Dr Nikki Mills, Paediatric Otolaryngologist (kids ear, nose and throat specialist) is helping combat New Zealand children's middle ear infections with her latest research.
Dr Mills used advanced molecular techniques to identify and study the actual bacteria causing middle ear infections in New Zealand children. Instead of having to rely on old New Zealand information or Australian and European data when prescribing antibiotics doctors will be able to make desisions on 'real life' information. The research also considered the child's medical history, family history, exposure to cigarette smoke and exposure to overcrowding in the household as these have been linked to a higher risk of ear infections.
The results of Dr Mills' research will also contribute to understanding how the pneumococcal immunisation on the National Immunisation Schedule may be hepling to reduce ear infections. It could contribute to recommendations about future immunisations to include on the Schedule.
The pneumococcal vaccine, Synflorix®, is currently on the National Schedule to prevent pneumococcal pneumonia and invasive pneumococcal disease like blood infection and meningitis in children less than 5 years of age. However, there is some evidence that the vaccine reduces ear infections when they are caused by a type of the pneumococcal bacteria the vaccine protects against.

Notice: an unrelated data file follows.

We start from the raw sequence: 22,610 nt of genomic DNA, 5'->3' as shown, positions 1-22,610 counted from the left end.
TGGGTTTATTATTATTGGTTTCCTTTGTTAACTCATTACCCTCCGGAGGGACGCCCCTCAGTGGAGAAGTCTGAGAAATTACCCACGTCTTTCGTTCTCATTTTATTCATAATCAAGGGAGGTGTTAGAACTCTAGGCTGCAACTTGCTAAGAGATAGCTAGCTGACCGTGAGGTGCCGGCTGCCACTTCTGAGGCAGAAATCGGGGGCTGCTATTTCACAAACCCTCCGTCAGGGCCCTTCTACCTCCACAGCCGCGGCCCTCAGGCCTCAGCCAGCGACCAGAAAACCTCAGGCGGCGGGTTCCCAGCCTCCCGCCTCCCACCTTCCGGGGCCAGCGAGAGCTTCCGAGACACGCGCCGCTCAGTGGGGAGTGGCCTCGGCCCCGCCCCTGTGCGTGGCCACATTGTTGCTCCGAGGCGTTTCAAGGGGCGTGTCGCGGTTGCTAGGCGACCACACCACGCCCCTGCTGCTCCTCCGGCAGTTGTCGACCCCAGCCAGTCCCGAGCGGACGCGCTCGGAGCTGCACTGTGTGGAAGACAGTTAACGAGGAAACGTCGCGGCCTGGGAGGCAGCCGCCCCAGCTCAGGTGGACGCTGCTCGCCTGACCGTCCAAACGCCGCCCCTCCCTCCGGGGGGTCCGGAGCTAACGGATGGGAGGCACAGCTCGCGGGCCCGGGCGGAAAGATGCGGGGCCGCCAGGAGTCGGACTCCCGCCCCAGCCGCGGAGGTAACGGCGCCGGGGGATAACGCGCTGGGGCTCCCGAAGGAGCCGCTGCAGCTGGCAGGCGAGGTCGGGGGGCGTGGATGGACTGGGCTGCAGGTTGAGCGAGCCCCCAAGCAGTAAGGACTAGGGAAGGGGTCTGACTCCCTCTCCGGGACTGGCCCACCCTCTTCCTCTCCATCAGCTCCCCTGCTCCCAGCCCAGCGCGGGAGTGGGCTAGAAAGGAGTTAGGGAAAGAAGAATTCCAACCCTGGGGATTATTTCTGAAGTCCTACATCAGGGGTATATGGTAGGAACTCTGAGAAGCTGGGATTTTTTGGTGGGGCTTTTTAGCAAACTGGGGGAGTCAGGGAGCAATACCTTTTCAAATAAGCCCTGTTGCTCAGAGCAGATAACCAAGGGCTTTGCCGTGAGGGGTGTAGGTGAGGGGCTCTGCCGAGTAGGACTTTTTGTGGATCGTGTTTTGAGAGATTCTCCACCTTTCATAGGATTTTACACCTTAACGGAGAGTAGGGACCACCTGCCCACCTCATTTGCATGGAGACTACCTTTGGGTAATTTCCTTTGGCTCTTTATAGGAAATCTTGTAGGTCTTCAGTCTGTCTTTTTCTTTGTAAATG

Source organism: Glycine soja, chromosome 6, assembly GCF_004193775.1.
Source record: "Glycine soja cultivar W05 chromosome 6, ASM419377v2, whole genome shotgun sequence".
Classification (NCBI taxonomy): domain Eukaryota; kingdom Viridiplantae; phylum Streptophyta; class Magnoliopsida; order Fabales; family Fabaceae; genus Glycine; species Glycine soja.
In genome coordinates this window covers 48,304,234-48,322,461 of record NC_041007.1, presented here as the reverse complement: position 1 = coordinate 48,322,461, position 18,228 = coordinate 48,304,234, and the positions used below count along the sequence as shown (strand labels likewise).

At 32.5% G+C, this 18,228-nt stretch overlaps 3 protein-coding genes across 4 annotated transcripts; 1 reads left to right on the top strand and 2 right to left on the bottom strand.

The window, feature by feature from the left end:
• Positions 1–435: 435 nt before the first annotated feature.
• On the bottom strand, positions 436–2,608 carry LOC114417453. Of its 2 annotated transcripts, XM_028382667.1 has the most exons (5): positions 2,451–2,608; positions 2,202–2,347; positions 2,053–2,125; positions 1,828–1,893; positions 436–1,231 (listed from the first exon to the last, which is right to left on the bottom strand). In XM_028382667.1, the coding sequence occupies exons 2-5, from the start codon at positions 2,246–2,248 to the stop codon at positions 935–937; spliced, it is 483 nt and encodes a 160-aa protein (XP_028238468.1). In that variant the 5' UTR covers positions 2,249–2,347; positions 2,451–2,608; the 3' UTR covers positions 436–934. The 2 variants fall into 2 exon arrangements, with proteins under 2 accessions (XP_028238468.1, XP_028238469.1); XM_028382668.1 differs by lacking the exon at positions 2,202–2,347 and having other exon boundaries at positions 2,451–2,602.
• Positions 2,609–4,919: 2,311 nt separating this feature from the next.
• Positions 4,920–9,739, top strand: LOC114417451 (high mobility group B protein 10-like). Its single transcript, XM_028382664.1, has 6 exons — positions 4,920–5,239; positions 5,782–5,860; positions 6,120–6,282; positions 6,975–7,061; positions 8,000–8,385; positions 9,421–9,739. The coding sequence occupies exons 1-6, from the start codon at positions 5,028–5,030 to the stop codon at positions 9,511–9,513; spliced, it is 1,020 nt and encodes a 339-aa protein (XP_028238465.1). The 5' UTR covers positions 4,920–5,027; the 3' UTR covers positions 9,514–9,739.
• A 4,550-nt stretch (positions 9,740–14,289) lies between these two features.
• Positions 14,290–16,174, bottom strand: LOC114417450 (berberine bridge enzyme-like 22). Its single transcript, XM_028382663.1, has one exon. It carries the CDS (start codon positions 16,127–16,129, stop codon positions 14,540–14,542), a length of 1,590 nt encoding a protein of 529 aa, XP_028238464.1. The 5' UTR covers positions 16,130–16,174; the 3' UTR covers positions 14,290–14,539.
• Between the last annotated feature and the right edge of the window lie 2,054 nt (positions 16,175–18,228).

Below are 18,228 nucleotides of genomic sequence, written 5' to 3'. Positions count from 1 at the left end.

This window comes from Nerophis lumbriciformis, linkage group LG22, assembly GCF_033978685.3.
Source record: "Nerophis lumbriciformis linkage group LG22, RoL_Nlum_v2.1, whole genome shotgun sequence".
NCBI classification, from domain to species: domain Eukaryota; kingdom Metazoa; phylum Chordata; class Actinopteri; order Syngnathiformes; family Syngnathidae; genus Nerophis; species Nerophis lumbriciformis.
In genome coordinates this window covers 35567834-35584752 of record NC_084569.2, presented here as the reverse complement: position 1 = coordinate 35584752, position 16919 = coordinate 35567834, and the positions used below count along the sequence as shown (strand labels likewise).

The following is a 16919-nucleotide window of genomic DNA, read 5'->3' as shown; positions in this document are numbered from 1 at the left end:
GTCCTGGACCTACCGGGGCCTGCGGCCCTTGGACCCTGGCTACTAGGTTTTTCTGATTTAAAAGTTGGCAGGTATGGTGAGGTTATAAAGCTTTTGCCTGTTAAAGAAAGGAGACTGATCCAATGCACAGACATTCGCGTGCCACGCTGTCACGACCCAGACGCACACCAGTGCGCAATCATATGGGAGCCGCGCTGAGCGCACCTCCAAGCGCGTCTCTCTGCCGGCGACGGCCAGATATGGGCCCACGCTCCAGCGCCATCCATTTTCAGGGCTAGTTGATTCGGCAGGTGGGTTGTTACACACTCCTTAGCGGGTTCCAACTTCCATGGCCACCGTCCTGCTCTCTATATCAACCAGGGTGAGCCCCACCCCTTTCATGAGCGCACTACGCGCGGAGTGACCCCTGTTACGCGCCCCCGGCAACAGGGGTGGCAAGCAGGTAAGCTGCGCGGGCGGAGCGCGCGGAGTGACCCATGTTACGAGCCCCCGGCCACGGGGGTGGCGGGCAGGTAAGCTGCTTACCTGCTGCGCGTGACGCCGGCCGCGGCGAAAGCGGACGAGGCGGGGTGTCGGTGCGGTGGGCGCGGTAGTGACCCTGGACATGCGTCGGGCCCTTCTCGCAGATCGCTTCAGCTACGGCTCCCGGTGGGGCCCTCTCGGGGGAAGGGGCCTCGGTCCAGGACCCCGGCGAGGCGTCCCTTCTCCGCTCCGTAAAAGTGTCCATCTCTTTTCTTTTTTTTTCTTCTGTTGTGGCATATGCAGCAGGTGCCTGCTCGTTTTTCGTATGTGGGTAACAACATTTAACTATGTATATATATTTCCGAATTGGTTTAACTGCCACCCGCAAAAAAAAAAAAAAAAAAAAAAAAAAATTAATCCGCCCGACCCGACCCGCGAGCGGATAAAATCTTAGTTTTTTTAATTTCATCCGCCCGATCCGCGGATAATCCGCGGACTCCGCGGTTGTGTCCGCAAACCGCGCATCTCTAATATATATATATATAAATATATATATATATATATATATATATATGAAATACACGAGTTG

The study involved more than 460 children in three New Zealand District Health Boards – Auckland, Counties Manukau and Canterbury – with Dr Emma Best (Starship Children’s Hospital) and Dr Tony Walls (Christchurch Hospital) working as co-investigators alongside Dr Mills. With their parent's permission children having an operation for grommets, or another medical procedure, under general anaesthetic had swabs from the back of their nose and a sample of middle ear fluid (when they were having grommets inserted) to find out what bacteria were present.